San Francisco Superior Court Judge John K. Stewart agreed to free Yeiner Perez Garizabalo, who goes by Yeiner Perez, so that he can seek mental health care in Alameda County.
Prosecutors objected to Perez’s release, saying the troubled acrobat is a threat to public safety. Perez is charged with multiple counts of false imprisonment and battery for allegedly attacking people at the 16th Street BART station May 10 while performing acrobatic tricks fully in the buff.
Last week, Stewart said he doesn’t believe Perez poses “a significant” risk.
The judge has reportedly allowed Perez’s release on the condition that he stays with a friend in Oakland and shows up for his intake appointment next week at an unnamed mental health care facility in Alameda County.
Next Wednesday, Stewart wants to see proof that Perez has fulfilled those obligations.
Perez’s case is also scheduled to return to court Nov. 18 for a pretrial conference on charges related to the May 10 incident, which was captured on video by a BART station agent and widely viewed online.
Additionally, Perez has been ordered to stay away from the victims of the alleged attack and also the 16th Street BART station, but not the entire system.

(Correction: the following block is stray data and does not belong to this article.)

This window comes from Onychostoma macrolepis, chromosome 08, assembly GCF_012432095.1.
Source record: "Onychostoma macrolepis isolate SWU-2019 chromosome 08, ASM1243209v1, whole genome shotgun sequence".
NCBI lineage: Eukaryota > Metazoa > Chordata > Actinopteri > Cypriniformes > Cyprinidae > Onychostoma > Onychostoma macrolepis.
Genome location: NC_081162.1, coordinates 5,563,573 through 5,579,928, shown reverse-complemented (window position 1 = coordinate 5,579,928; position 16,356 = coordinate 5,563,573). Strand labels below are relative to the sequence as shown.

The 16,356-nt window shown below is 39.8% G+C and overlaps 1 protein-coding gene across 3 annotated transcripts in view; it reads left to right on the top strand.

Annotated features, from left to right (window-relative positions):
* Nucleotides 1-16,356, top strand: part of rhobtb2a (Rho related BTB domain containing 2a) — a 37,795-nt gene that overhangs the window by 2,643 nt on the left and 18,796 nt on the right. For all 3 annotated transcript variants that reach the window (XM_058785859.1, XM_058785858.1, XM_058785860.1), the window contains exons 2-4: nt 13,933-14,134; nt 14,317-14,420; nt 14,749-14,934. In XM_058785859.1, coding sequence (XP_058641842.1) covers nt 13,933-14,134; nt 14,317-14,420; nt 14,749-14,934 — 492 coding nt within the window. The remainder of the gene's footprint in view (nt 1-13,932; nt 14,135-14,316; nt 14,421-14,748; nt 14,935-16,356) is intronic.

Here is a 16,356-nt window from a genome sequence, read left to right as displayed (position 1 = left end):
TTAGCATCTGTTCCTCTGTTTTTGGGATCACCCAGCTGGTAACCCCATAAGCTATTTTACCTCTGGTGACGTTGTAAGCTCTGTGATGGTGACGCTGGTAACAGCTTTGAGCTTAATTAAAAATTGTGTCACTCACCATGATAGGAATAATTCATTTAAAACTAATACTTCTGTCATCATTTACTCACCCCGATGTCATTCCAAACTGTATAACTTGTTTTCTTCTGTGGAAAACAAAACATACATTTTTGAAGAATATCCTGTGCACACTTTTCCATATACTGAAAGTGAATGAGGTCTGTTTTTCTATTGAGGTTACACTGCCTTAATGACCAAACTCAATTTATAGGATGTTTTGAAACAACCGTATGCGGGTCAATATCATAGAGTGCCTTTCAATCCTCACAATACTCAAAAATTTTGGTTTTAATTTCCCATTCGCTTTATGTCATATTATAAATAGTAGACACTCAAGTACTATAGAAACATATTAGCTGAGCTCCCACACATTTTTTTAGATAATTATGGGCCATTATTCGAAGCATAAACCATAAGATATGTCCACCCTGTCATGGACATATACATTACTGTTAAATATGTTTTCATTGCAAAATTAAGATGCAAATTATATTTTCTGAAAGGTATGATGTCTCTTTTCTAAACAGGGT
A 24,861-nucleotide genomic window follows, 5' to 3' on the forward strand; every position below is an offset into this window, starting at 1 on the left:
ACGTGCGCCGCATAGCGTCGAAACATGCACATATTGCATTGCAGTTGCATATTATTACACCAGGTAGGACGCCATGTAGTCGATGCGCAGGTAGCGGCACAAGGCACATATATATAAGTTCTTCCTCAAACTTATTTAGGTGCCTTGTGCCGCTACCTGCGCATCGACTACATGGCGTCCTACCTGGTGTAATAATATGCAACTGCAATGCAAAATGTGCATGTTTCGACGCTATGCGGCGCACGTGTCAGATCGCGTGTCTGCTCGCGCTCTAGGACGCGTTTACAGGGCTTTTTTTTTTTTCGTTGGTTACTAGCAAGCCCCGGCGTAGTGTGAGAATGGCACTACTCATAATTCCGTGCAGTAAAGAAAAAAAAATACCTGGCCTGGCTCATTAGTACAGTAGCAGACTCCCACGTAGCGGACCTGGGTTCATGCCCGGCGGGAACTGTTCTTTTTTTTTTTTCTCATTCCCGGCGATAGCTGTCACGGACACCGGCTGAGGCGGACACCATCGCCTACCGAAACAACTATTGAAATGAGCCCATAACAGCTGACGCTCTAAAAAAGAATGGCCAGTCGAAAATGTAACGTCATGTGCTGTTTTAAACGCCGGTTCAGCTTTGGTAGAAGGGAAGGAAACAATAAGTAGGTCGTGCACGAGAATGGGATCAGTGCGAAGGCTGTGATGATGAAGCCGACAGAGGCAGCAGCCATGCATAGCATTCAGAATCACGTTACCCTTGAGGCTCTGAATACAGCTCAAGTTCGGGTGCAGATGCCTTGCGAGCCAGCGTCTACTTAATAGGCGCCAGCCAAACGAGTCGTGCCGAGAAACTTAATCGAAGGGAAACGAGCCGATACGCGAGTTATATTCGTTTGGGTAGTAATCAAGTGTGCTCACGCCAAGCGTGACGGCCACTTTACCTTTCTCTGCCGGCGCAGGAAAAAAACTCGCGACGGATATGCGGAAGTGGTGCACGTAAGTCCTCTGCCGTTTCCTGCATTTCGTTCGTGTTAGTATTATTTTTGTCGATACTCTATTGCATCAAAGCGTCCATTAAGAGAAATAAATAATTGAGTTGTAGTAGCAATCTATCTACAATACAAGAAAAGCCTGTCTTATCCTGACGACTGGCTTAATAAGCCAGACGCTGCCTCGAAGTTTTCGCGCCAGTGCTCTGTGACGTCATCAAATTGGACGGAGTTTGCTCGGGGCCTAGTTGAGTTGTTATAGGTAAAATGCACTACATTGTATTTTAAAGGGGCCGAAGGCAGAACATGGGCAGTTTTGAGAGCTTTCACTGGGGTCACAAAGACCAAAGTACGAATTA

While new state legislation makes it easier for BART to ban unruly passengers for up to a year, a first-time offender such as Perez can be banned for a maximum of 30 days, a period that has long passed, BART Deputy Police Chief Ben Farrow said Wednesday.
Nevertheless, it’s unlikely you saw the one-man circus sitting next to you while going through the Transbay Tube. The friend who Perez is staying with in Oakland had planned to pick him up after his release from jail, said Tamara Barak Aparton, a spokeswoman for the Public Defender’s Office.
Aparton said the office is pleased that Perez will receive long-term care rather than deteriorate in a jail cell.
Perez has been in custody since his June arrest and has not been receiving the mental health care he needs, his attorney Paul Myslin said. The reason, according to Myslin, is that the Department of Public Health refused to fund Perez’s entrance into The City’s well-regarded Behavioral Health Court.
The program is funded for San Francisco residents and homeless people living in The City. Upon his arrest in June, Perez stated in a police report that he lived in Berkeley even though he is really homeless and had been couch surfing at the time of the May 10 incident, Myslin said.